Returning to the early lesbian feminist work mentioned above, it is perhaps timely, given the erosion in certain countries of the rights of LGBT people, and the fierce opposition that many LGBT people face in their daily lives, that we return to focus on the intersections of human and animals lives. Perhaps like the proverbial canary in a coalmine, the rise of research on LGBT people’s relationships with animal companions tells us something about the increasing need that many LGBT people experience to extend their kinship circles beyond the human. Different to the canary, however, hopefully animals are valued as sentient beings in their own rights, rather than simply as portents of further challenges that may lie ahead for LGBT people.
Damien W. Riggs is Associate Professor in social work at Flinders University, Australia and an Australian Research Council Future Fellow. He is the author of almost 200 publications in the fields of gender and sexuality, family, and mental health, in addition to working as a Lacanian psychotherapist in private practice where he specializes in working with transgender young people. He is a contributor to The Palgrave Handbook of the Psychology of Sexuality and Gender.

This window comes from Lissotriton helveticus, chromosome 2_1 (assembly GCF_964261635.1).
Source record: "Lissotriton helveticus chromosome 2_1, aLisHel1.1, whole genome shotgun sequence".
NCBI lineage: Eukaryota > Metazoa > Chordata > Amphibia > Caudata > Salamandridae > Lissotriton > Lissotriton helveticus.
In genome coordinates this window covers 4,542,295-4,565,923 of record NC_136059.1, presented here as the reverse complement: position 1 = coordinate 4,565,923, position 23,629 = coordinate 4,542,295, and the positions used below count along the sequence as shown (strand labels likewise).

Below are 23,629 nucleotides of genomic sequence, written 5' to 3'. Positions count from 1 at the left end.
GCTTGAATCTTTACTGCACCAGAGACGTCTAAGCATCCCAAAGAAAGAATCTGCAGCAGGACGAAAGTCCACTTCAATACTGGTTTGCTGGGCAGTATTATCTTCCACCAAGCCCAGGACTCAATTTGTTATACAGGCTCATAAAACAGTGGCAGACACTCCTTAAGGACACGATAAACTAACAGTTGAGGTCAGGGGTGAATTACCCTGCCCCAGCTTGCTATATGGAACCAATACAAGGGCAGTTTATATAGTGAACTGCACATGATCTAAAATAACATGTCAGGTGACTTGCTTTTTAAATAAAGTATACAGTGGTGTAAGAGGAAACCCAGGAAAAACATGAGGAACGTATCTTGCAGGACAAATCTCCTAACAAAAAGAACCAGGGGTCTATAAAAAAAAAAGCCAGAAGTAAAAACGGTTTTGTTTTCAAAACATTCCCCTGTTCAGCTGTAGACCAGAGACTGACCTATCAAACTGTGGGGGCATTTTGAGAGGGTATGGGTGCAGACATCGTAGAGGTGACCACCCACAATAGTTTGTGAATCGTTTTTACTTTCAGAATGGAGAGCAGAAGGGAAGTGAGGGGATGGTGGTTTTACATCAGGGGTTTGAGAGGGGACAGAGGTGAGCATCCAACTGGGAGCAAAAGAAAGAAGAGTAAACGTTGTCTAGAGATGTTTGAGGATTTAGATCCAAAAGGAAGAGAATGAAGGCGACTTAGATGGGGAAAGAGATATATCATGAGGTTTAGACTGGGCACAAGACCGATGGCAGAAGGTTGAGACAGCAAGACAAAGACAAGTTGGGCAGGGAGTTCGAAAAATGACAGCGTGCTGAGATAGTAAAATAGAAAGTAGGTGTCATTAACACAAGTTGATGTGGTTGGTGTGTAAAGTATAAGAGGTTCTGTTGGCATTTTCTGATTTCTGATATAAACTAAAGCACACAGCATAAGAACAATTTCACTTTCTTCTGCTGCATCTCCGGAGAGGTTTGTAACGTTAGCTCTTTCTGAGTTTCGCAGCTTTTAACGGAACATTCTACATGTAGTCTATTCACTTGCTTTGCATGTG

Muraco, A., Putney, J., Shiu, C., & Fredriksen-Goldsen, K. I. (2018). Lifesaving in every way: The role of companion animals in the lives of older lesbian, gay, bisexual, and transgender adults age 50 and over. Research on Aging.
Putney, J. (2014). Older lesbian adults’ psychological wellbeing: The significance of pets. Journal of Gay and Lesbian Social Services, 26, 1-17.
Renzetti, C. M. (1992). Violent betrayal: Partner abuse in lesbian relationships. Thousand Oaks,CA: Sage.
Reti, I. (Ed.) (1991). Cats and they dykes. New York: Herbooks.
Riggs, D.W., Taylor, N., Signal, T., Fraser, H., & Donovan, C. (Online First 2018). People of diverse genders and/or sexualities and their animal companions: Experiences of family violence in a bi-national sample. Journal of Family Issues.
Riggs, D.W., Taylor, N., Fraser, H., Donovan, C., & Signal, T. (Online First 2018). The link between domestic violence and abuse and animal cruelty in the intimate relationship of people of diverse genders and/or sexualities: A bi-national study. Journal of Interpersonal Violence.